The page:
As with many “modern appliances” in Mister Boomer’s house, somewhere around the late 1960s the electric can opener came in by way of a prize for a golf or bowling banquet. His father was on a bowling team in the fall and winter, and a golf team in the spring and summer. Mister B didn’t care much for the device, though his sister liked it a lot. She was younger, and it was much easier for her to open cans of Spaghetti-Os and Chef-Boy-Ar-Dee Beefaroni with the electric can opener. She was plopping them into pots and warming them for herself by age eight. Mister Boomer continued to use the manual, hand-crank can opener, and still does to this day — unless it’s a can with a pop-top. He hates those, too, because they are harder for a senior Mister B to open sometimes than turning a can opener around a lid.

There are many more things we twisted, turned and grabbed in our boomer years, in order to adjust, open or control the devices that defined our modern age, such as the aforementioned rotary phone dials and TV knobs. How about screwdrivers? Power screwdrivers have supplanted hand-held tools in most cases. Stereo levers and dials? Most music is streamed these days off the internet. At most a slide of a finger on a screen can turn the volume up or down, or a voice command can do the task literally without lifting a finger.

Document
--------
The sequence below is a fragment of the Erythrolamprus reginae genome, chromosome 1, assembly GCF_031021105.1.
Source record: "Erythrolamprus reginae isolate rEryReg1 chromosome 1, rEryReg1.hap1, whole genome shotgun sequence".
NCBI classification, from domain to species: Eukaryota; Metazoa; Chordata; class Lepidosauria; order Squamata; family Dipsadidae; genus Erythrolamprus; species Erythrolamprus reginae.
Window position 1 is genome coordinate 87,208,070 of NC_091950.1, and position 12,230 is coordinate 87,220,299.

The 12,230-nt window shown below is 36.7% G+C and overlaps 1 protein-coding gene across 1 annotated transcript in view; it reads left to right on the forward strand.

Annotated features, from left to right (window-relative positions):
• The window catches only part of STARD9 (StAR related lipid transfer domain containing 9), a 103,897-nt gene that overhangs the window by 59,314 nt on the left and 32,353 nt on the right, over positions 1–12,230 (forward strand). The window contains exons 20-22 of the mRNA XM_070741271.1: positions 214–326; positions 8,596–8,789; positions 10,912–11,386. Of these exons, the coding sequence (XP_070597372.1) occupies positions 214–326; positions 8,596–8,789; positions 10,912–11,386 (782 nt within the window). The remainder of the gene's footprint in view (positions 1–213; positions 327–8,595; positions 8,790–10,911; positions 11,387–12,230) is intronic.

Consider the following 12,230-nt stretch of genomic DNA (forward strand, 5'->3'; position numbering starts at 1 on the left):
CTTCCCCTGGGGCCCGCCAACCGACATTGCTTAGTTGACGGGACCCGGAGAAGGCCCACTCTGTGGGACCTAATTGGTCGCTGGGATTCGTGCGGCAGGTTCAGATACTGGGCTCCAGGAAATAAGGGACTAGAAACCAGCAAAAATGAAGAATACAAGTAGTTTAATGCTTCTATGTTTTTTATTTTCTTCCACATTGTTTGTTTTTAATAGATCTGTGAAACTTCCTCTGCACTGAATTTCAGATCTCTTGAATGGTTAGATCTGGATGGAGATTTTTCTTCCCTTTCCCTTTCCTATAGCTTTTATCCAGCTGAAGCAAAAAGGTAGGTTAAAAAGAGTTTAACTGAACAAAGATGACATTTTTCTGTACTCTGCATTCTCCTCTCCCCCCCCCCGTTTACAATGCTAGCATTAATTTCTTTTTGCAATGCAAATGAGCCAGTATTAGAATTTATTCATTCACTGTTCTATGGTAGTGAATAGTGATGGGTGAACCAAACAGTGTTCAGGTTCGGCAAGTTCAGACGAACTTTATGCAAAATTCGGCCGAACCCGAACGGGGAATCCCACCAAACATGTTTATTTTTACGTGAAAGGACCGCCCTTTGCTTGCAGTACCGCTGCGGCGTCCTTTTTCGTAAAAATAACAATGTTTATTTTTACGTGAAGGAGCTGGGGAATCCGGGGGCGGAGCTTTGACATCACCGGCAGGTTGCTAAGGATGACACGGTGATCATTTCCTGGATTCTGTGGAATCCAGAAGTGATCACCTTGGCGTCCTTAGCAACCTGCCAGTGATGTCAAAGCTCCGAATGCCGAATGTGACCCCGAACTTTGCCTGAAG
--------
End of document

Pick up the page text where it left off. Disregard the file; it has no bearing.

Some boomers marvel at the speed of which their grandchildren can text on their smartphones, using just their thumbs. While that “skill” may be similar to boomers’ typing on a manual typewriter, automatic word suggestions entering as they type makes the message appear all the faster. Soon typing will be unnecessary for this function, as already voice-interpreted messages are possible on a number of devices.

Yes, boomers have seen the evolution of these devices, and built strong hands and upper body strength along the way. As our parents saw more time-saving devices enter their post-war world, we aging boomers can look forward to a lot of automated assistance in our old age. Sitting in the comfort of our own recliners, soon we’ll be able to say, “Hey Siri-Alexa-Cortana-Google-Portal (or whatever comes next), open a can of Beefaroni and warm it for me, OK?”

What memories of manual dexterity come to mind for you, boomers?